Fantastically shabby chic Saint Veran deserves to be ranked alongside Andermatt, Bormio, Saint Moritz, Cortina and Briancon as an ‘Alps’ Epicentre’, one of those places with super high mountain passes in every direction.
France’s highest ‘commune’ at 2040m, in the Queyras National Park, right up against the Italian border, Saint Veran is a tiny, isolated village sprinkled over a very steep mountain side.
The Queyras is one of the last French Alp valleys to be opened up to tourism so is very lightly developed.
Conservation is extremely important in Saint Veran. You can’t drive in the village unless you are staying there. Many of the buildings are constructed from ancient-looking logs with spindly, worn and weather-beaten verandas hanging precariously outside.
Some are even patched up with rusty corrugated iron sheeting, presumably in preference to unsightly modern materials.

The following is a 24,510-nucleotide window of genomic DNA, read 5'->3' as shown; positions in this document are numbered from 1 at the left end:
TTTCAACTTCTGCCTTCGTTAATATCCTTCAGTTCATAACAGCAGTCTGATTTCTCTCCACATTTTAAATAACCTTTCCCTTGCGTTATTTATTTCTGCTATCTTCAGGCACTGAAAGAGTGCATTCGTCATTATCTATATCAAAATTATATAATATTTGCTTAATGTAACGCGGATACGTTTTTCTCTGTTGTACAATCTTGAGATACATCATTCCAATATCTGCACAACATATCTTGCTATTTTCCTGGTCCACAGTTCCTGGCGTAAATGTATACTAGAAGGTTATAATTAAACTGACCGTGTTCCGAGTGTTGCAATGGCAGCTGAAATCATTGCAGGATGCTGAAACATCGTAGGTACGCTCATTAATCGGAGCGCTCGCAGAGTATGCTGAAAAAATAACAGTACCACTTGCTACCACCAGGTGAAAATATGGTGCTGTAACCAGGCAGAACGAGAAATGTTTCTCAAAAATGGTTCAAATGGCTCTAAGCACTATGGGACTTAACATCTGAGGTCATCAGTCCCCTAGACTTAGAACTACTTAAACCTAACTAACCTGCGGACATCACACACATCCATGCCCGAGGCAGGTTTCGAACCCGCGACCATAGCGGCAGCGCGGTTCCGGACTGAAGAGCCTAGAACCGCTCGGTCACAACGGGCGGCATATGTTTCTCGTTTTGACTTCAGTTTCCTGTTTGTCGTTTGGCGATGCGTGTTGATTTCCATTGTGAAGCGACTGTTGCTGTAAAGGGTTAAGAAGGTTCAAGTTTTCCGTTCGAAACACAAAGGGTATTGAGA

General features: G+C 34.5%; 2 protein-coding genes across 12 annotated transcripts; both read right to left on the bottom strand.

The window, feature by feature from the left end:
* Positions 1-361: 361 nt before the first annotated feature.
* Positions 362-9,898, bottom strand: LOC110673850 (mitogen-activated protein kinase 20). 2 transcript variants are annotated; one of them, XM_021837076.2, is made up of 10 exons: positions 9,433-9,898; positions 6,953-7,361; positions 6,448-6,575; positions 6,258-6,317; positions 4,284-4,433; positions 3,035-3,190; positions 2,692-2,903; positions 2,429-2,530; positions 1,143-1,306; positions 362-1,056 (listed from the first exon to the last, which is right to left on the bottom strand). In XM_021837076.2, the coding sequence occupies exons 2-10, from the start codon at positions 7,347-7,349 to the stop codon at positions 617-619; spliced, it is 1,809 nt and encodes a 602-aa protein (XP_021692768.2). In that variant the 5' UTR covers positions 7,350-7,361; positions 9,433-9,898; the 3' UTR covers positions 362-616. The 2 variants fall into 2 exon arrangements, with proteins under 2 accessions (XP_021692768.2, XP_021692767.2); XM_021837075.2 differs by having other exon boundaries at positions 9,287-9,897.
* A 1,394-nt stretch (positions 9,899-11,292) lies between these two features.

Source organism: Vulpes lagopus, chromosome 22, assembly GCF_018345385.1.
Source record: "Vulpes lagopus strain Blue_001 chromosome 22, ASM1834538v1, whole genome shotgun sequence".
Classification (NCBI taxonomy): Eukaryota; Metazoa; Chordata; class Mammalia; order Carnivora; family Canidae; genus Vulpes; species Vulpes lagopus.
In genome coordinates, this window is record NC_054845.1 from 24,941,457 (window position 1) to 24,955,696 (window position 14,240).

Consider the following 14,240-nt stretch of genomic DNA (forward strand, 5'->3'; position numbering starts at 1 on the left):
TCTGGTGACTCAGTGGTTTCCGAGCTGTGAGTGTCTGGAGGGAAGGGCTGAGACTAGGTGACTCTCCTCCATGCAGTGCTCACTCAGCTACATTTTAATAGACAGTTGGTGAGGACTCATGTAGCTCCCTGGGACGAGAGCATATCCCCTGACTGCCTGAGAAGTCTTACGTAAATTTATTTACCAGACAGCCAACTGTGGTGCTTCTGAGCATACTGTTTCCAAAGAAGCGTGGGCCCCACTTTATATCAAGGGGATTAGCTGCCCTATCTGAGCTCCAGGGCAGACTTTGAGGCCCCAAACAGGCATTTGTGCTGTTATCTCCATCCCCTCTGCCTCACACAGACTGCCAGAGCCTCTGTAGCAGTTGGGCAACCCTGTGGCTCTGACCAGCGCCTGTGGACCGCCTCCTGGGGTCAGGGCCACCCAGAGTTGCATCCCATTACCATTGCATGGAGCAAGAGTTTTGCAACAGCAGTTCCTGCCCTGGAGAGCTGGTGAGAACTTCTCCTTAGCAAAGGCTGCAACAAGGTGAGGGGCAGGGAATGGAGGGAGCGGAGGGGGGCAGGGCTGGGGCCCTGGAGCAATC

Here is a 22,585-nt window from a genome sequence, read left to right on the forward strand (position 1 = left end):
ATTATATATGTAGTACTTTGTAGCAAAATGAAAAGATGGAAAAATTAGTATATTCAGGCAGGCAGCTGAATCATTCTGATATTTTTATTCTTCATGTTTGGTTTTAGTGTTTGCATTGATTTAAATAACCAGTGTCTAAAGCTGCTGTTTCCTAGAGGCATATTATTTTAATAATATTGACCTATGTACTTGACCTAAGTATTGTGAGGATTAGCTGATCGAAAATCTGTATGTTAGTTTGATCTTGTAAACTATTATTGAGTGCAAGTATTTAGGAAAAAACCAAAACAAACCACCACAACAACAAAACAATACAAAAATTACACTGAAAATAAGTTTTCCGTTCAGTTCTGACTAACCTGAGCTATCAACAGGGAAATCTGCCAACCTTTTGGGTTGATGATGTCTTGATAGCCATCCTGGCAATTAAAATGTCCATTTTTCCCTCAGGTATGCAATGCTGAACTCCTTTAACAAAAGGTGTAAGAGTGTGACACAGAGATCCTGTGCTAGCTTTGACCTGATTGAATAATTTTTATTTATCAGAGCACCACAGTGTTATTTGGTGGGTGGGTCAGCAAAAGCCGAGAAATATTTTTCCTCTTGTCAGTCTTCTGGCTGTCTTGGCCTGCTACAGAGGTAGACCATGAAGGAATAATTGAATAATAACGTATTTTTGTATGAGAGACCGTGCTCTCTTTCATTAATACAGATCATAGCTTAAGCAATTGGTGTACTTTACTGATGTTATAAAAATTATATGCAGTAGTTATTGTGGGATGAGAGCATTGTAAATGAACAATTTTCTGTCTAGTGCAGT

Aside from all the literal rusticity, the main attraction for drivers is the location, 20km south of Col d’Izoard (2360m) and just 5km north of Col Agnel (2744m).
That makes it the perfect place to stop off for the night or, on longer stays, a great base to explore the other mountain roads in the region.
In the day we drove Col d’Agnel we also took in Col de Lombarde (2350m), Col de la Bonette (2802m) and Vars (2108m) though that could easily also have included Cayolle (2326m), or Col de Champs (2080m) and Col d’Allos (2250m). All are within a few miles.
Being as Saint Veran is so tiny, places to stay are limited. Apart from a couple of guest houses, the L’Alta Peyra hotel is it.
It ain’t cheap but it is extremely comfortable, comprised of newly built chalet buildings tucked away at the top of the village, all linked together by winding corridors.
We could have done without the dyed, pygmy goat skins scattered around and the room wasn’t massive, but the restaurants are top notch – all three of them – while the view from the balcony (and the bed) is fabulous.
Most persuasive were the parking arrangements. Our embarrassing car was slung in the covered spaces, but we noticed that when Porsche Club Deutschland rolled up they were ushered into a nifty lift to the underground secure basement.